“I see it as a funding mechanism,” OID General Manager Steve Knell told his board Tuesday. The city produces about 4,000 acre-feet of wastewater during OID’s water season; treating and selling that at $200 an acre-foot could fetch $800,000 a year, Knell told the City Council last Monday.
Also, the two agencies might find ways to share heavy equipment and their operators in a mutual-aid agreement, a common partnership among neighboring fire departments and law enforcement units.
“I think it’s an awesome plan,” OID board member Herman Doornenbal said. “We should push this thing as soon as we can.”
What did we get for that?
Chuck Shetron, Oakdale resident, of tax paid to OID
In presenting a draft “cooperative action plan,” both agencies acknowledged a perception that the “return on city tax dollars paid to OID was lagging behind the services and benefits received.” At Tuesday’s council meeting, Oakdale resident Chuck Shetron noted OID’s $1.07 million annual windfall and asked, “What did we get for that?”
It’s not exactly a one-way street, both agencies say.
OID pipe drains and canals, for instance, carry a portion of rain water away from Oakdale neighborhoods, with no compensation.
The value to Modesto from a similar arrangement with the Modesto Irrigation District has been disputed for years, with no resolution. It’s likely to figure in a class-action lawsuit facing MID over its longstanding practice of overcharging electricity customers to subsidize growers’ water prices.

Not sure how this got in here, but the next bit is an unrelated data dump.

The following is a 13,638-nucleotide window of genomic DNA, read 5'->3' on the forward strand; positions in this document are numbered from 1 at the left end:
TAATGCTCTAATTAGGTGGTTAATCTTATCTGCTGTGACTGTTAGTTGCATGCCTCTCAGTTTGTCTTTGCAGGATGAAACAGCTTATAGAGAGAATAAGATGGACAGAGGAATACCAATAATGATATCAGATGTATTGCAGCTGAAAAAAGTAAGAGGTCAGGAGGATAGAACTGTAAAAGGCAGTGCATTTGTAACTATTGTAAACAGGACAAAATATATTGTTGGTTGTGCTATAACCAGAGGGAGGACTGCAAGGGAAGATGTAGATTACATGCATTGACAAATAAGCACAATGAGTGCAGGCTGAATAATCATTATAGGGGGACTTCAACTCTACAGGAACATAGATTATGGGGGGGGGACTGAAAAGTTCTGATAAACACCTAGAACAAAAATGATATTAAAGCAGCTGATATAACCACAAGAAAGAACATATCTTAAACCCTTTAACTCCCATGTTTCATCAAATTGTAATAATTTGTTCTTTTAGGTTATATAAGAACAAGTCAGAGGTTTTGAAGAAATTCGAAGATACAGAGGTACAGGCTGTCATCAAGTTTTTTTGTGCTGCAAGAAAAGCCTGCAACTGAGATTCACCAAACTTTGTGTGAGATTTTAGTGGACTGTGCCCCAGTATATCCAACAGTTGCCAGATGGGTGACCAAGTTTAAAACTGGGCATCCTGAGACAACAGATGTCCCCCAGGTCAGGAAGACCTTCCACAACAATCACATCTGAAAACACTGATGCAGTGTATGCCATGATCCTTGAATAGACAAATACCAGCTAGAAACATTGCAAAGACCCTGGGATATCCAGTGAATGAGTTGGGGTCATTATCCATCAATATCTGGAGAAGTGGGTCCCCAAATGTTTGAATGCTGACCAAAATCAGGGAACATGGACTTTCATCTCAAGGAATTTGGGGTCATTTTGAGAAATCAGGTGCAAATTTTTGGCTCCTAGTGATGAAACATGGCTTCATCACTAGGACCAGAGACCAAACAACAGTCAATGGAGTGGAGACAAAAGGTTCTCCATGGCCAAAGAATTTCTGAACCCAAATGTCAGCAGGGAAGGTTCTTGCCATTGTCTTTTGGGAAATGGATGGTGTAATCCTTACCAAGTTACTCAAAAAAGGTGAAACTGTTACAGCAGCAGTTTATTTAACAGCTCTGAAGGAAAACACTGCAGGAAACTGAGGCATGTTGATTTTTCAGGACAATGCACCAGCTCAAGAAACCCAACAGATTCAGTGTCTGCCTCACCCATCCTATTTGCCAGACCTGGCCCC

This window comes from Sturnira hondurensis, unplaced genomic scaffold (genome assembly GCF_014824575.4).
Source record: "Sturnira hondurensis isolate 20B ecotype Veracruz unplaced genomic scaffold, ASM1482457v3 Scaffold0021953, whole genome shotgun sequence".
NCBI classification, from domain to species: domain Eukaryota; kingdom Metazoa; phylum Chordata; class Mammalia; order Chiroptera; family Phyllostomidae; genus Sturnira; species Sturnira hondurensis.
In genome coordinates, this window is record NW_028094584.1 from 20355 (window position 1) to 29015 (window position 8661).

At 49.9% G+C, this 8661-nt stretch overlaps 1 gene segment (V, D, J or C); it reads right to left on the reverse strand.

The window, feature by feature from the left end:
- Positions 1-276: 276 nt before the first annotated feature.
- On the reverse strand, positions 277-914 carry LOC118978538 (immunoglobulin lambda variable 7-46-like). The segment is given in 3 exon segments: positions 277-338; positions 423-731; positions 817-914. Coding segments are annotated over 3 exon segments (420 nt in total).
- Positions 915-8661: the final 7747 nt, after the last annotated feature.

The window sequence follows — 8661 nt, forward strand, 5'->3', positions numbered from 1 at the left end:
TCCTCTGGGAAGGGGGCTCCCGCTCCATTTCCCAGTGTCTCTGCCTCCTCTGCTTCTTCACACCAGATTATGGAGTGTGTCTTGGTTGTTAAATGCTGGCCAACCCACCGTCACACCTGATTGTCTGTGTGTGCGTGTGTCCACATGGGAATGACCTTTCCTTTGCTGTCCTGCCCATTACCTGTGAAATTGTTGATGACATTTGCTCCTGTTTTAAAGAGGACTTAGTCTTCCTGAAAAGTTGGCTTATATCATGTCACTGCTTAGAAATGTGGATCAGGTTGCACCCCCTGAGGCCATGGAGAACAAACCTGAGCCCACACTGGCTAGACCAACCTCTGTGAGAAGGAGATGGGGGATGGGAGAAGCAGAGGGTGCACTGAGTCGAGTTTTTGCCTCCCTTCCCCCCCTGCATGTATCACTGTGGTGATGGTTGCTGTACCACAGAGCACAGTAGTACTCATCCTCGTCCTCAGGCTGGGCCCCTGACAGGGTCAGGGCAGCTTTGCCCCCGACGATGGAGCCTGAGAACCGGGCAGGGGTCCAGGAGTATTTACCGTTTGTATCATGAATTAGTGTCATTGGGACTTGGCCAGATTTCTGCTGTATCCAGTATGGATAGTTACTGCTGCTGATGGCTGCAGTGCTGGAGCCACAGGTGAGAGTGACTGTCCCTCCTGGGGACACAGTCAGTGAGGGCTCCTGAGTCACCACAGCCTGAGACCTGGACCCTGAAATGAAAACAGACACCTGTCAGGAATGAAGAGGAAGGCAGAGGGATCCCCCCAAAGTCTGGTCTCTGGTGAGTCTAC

Oakdale City Manager Bryan Whitemyer on Friday said he’s not sure how much city stormwater OID handles, but engineers expect to get a better idea in an upcoming analysis.
Also, OID every year sets aside, on paper, 10,000 acre-feet of river water in case the city ever wants to buy and treat it for city taps, just like Modesto does with Tuolumne River water bought from MID. The water earmarked for Oakdale is “quite coveted” by other cities with no such nongroundwater source, Whitemyer said.
Hidden tax, or misperception?
So Job 1 will be “to determine if that condition exists,” an OID report says of the apparent subsidy, followed by “a plan on how best to close that gap.”
People rarely used to question the OID tax, which always has been part of people’s property tax, which of course varies by parcel size and by assessed value. The formula for charging it is complex; it depends on when the property was bought and which of the Oakdale area’s 159 taxing districts the land is in, said Stanislaus County Auditor-Controller Lauren Klein.